What a Park Presidency Means for South Korea’s Foreign Policy
South Koreans used to joke that their country was a “shrimp among whales” because it is flanked by the giants China and Russia, as well as Japan and, of course, the other and more bellicose Korea to the north. Today, however, South Korea is an emerging power. It is the world’s 11th biggest economy, sixth biggest exporter and on track to become the eighth biggest trading nation. And because it lies in a geopolitical hotspot, with an economy dependent on exports, the new President’s direction of foreign policy will matter. “[South] Korea is one of the most connected countries in the world,” says Troy Stangarone of the U.S.-based Korea Economic Institute of America. “Both its role in Northeast Asia and globally will probably be shaped by the next administration.”
Park’s foremost challenge when she takes office in February will be North Korea. The outgoing government of President Lee Myung-bak, a no-nonsense former corporate CEO, reversed 10 years of so-called sunshine policy — a conciliatory approach to Pyongyang that saw two summits, the South’s investments in the North and reunions of family members separated by the Korean War. Lee adopted a stern approach, cutting off dialogue and humanitarian aid over Pyongyang’s unwillingness to drop its nuclear-weapons program.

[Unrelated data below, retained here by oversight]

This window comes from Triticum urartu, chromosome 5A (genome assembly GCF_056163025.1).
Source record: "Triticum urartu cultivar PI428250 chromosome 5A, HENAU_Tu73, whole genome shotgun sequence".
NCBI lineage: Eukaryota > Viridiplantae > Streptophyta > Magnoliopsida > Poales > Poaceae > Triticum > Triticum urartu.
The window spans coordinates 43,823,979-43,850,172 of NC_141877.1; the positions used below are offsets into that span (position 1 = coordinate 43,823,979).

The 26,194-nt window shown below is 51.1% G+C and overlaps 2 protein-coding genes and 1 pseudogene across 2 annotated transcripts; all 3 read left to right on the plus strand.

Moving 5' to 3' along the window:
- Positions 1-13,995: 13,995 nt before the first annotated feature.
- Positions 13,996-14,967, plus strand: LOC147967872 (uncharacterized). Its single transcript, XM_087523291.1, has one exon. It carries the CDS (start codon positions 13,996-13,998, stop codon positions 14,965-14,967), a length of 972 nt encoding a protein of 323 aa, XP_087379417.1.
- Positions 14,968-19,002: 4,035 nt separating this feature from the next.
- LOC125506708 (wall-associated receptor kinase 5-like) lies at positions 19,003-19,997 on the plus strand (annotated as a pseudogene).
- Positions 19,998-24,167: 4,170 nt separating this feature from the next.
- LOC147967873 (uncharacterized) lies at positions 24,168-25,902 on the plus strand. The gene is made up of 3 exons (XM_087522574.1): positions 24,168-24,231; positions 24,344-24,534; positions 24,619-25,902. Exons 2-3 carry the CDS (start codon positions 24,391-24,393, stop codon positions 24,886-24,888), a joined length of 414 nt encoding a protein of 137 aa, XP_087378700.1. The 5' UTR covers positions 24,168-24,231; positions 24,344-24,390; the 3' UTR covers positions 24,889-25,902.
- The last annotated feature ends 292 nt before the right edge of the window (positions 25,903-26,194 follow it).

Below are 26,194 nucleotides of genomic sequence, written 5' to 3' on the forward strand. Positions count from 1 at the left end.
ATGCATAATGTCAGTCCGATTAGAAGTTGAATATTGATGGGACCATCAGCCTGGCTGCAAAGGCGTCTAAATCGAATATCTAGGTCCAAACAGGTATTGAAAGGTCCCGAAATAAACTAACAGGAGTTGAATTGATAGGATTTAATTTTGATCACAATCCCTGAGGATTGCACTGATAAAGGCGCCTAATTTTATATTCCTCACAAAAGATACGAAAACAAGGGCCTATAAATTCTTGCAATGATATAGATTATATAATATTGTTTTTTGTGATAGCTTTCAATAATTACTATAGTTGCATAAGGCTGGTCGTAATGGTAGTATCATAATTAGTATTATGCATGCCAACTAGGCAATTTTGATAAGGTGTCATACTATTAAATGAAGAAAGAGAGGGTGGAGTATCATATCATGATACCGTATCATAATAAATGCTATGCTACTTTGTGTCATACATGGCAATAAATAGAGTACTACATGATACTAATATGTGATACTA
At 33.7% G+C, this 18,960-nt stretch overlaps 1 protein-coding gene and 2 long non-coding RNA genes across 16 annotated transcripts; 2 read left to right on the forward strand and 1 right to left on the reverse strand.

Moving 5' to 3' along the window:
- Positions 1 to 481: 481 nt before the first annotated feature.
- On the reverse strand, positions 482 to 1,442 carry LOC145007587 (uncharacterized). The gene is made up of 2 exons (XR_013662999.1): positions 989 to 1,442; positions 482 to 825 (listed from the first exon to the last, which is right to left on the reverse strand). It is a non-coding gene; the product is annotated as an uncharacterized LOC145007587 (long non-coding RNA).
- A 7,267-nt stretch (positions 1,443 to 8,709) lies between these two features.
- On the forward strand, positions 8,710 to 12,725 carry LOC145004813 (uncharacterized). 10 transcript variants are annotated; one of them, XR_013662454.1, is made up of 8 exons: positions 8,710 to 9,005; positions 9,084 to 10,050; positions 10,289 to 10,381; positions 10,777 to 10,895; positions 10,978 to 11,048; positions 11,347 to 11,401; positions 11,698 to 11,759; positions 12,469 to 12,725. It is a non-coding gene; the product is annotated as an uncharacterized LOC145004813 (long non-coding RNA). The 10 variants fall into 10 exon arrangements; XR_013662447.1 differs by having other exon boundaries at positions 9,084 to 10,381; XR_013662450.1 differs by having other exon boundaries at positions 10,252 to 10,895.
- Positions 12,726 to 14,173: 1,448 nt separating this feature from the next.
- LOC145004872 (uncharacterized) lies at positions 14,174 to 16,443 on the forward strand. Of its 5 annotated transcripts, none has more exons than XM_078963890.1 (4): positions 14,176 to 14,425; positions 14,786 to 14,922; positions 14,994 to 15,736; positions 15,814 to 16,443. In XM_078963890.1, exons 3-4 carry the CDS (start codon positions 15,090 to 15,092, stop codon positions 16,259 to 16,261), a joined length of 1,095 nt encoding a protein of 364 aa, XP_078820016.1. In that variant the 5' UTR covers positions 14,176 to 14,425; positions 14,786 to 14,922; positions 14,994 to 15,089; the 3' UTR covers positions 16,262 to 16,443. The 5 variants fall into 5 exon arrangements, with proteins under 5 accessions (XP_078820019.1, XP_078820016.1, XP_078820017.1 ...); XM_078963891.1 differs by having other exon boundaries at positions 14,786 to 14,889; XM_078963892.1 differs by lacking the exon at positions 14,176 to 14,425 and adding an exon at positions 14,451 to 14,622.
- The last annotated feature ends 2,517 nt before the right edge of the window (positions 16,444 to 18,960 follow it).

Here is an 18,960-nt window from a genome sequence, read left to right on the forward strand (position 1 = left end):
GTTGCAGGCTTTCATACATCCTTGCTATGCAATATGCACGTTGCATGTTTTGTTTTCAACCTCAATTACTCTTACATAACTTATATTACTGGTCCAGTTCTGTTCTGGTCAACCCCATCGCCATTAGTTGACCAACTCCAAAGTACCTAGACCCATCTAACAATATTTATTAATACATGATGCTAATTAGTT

Inter-Korean relations likely to change under Park presidency
South Korean President-elect Park Geun-hye’s election promise to mend fences with North Korea is spurring a mood of optimism for a turnaround in the frozen inter-Korean relations, but analysts said that the two Koreas may take some time before resolving long-standing issues, which stymied their ties under the outgoing government.
The first South Korean woman elected to the five-year presidency has pledged to depart from outgoing President Lee Myung-bak’s hard-line North Korean policy, in which the government has refused to engage with the North without the communist country’s apologies for the deadly 2010 attacks on the South Korean Navy vessel Cheonan and the border island of Yeonpyeong.
Did a Tantrum Kill Kim Jong Il?
Wall Street Journal
A year after the death of Kim Jong Il, little information has emerged about the circumstances of his reported heart attack other than the official narrative that he died from overwork at 8:30am on Dec. 17 aboard his personal train while heading out on another “field guidance” trip.
Doubts about parts of that account have been raised, including skepticism about whether Mr. Kim was actually on the train given his apparent habit of sleeping in late, and satellite images showing the train still in Pyongyang.
N. Korean leader to purge more of the old guard in new year: expert
As North Korean leader Kim Jong-un wraps up his first year in power, marked by the reckless purging of several old guard elites, he may replace the country’s No. 2 leader, Kim Yong-nam, and some other top officials next year, according to a North Korea expert here.
“Who replaces Kim Yong-nam may tell us about the future direction of the restructuring of the political system,” said Alexandre Mansourov, a specialist in Northeast Asian security. He now works as a visiting scholar at the U.S.-Korea Institute at Johns Hopkins University.
He said Kim Yong-nam will likely “honorably retire,” rather than being purged.
Largest Korean-American Bank Seeks to Become Regional Player After Deals
American Banker (subscription req’d)